A Half Century On, Papua Still Poisons Neighbourly Ties
May 10, 2013
The Sydney Morning Herald
by Michael Bachelard
West Papua marked its 50-year anniversary under Indonesian rule last week and three events amply reminded us why it is a festering sore within the country and a serious inhibitor of good relations between Indonesia and the rest of the world.
The news that three people were shot dead at banned commemoration ceremonies was not the most prominent of these events. The shootings barely raised a ripple in the media in Indonesia or in the West. A few deaths here or there sadly have become unremarkable.
‘The shooting was according to procedure,” Papua Police spokesman Senior Commander I Gede Sumerta Jaya said later. The police had acted in self-defence, he said.
Indonesians outside Papua know political independence is a big issue in their easternmost province, but they view the problems there as largely economic. They believe a lot of money has been spent to achieve little. It weighs vaguely on their conscience, but they do not want to know the details, and their media lacks either the resources or the courage to spell them out.
The second event was a story in last weekend’s Good Weekend magazine that West Papuan children were being trafficked out of the Christian-majority province to Java to be educated in Islamic boarding schools.
That news is potentially explosive in a country rife with religious suspicion and a growing undertow of bullying Islam, but it came as news to most Indonesians. Some, Christian and Muslim alike, reacted with alarm online, but the official reaction has been to try to avoid reacting at all.
The event that really made a splash was when exiled independence leader Benny Wenda opened a new campaign office in Britain. He rented a space, held an opening ceremony and invited the lord mayor of Oxford to attend.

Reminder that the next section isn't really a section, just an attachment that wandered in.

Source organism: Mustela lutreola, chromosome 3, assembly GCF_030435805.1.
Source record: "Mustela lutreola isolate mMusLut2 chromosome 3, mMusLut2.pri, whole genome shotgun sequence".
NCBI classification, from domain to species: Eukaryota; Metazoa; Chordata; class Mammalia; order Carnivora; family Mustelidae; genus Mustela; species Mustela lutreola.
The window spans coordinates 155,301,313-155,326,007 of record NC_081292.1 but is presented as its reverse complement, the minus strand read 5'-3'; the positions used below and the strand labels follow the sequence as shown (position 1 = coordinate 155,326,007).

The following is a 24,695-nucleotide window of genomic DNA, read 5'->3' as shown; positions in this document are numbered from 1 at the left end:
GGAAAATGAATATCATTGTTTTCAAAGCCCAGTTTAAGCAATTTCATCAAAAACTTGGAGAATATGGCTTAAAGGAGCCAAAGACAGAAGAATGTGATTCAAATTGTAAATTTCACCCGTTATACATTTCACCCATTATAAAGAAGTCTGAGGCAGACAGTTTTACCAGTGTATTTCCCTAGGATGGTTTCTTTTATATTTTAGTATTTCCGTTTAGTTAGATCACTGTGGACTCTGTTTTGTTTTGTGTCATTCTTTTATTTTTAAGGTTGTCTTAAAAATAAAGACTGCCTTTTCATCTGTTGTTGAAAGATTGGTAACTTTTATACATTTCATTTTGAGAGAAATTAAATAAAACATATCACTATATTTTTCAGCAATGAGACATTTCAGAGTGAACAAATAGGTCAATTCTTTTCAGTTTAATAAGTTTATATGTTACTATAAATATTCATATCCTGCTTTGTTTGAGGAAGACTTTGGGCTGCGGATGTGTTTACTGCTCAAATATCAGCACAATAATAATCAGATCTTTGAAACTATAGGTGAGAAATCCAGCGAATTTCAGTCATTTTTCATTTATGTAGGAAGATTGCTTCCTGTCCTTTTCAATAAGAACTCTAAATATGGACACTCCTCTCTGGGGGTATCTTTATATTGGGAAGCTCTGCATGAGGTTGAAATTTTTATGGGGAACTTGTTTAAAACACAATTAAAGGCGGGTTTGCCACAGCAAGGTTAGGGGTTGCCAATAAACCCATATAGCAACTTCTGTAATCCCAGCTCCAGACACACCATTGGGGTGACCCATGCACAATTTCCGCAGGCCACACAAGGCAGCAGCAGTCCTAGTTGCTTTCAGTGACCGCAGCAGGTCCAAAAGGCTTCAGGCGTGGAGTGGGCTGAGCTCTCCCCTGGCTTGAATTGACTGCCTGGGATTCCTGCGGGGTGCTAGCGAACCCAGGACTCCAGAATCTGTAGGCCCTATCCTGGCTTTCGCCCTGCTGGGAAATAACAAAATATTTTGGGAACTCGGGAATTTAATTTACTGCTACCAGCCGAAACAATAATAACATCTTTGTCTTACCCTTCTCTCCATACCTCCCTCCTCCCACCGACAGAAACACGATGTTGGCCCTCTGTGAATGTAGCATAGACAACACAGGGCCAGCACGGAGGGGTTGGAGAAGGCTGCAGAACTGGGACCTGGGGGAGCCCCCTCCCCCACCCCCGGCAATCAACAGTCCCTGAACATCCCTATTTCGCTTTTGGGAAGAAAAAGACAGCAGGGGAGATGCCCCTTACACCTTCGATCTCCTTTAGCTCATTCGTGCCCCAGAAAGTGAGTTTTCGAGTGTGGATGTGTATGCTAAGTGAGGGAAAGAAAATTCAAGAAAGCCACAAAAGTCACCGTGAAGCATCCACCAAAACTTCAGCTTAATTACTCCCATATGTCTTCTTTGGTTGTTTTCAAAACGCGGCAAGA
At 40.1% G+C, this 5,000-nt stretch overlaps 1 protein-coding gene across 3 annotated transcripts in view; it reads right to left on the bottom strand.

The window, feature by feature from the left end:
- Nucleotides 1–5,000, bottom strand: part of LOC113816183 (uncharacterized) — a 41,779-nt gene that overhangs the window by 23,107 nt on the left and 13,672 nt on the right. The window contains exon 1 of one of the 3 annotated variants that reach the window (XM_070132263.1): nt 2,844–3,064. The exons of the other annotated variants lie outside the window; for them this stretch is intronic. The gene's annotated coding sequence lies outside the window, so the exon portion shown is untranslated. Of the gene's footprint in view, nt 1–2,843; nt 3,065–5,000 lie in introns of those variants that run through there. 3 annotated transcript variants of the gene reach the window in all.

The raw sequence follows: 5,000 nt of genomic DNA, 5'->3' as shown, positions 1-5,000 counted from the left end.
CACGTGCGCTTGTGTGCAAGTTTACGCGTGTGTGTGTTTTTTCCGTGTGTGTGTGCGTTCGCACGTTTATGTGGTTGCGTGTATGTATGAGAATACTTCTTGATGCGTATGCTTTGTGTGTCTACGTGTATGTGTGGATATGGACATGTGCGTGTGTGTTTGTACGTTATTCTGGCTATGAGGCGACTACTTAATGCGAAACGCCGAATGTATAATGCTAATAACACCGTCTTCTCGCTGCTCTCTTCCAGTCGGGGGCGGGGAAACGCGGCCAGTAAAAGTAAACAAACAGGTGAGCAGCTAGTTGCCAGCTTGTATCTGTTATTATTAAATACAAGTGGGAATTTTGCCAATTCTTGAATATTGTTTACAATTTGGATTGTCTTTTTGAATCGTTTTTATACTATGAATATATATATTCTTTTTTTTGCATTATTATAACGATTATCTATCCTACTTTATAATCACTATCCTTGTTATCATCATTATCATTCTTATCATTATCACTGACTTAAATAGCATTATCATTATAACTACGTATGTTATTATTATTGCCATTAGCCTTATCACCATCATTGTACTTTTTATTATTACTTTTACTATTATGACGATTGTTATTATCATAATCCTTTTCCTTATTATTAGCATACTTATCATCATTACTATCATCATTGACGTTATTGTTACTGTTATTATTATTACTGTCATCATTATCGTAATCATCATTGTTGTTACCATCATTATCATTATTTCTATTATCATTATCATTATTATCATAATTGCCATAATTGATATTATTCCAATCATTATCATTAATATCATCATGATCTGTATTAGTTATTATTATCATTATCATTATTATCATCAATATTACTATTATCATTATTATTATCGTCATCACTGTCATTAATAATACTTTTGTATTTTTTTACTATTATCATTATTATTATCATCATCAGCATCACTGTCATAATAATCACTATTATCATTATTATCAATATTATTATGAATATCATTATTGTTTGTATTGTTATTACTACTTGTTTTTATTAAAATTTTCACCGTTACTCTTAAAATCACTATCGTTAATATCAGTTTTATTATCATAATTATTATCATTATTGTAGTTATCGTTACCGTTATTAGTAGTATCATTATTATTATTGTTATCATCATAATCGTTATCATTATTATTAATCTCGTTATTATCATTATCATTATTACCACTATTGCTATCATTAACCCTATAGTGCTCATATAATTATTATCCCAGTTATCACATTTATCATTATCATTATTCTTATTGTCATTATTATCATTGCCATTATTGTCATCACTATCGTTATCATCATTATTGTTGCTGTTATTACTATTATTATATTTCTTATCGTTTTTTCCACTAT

However, for that event the full might of the Indonesian state swung into action. The British ambassador was ”called in” to explain himself to the Indonesian Foreign Minister, Marty Natalegawa. Comments were made by MPs. Protesters held placards saying, ”UK support [free Papua] Indonesian support IRA”. An earnest opinion piece discussed the best way to ”isolate Benny Wenda”, a man who has already been chased from his country under threat of death and had a bogus Interpol arrest warrant – since overturned – issued against him by Indonesia.
The explanation to Natalegawa by British Foreign Secretary William Hague followed the form that we’re familiar with from politicians around the western world, including Australia: ”We respect the territorial integrity of Indonesia … We regard Papua as being part of Indonesia.”
That, though, did not wash with one influential politician, Hajriyanto Thohari. It’s worth quoting him at length, because rarely has the elite view of this subject been expressed so baldly.
”We often hear that, officially, international leaders … say they’re supportive, that Papua is part of Indonesia. But look at the case of the exit of East Timor from Indonesia in the old days, how much the western nations said they supported our sovereignty. But along the way, due to the interference of foreign nations, the province was lost.
”The West is always like that; you can’t trust them completely.”
Hajriyanto is the deputy speaker of the national parliament and from the Golkar party, which is part of President Susilo Bambang Yudhoyono’s governing coalition and the former vehicle for president Suharto.
With views like that, it’s clear Papua will not be an easy subject for Australia any time soon.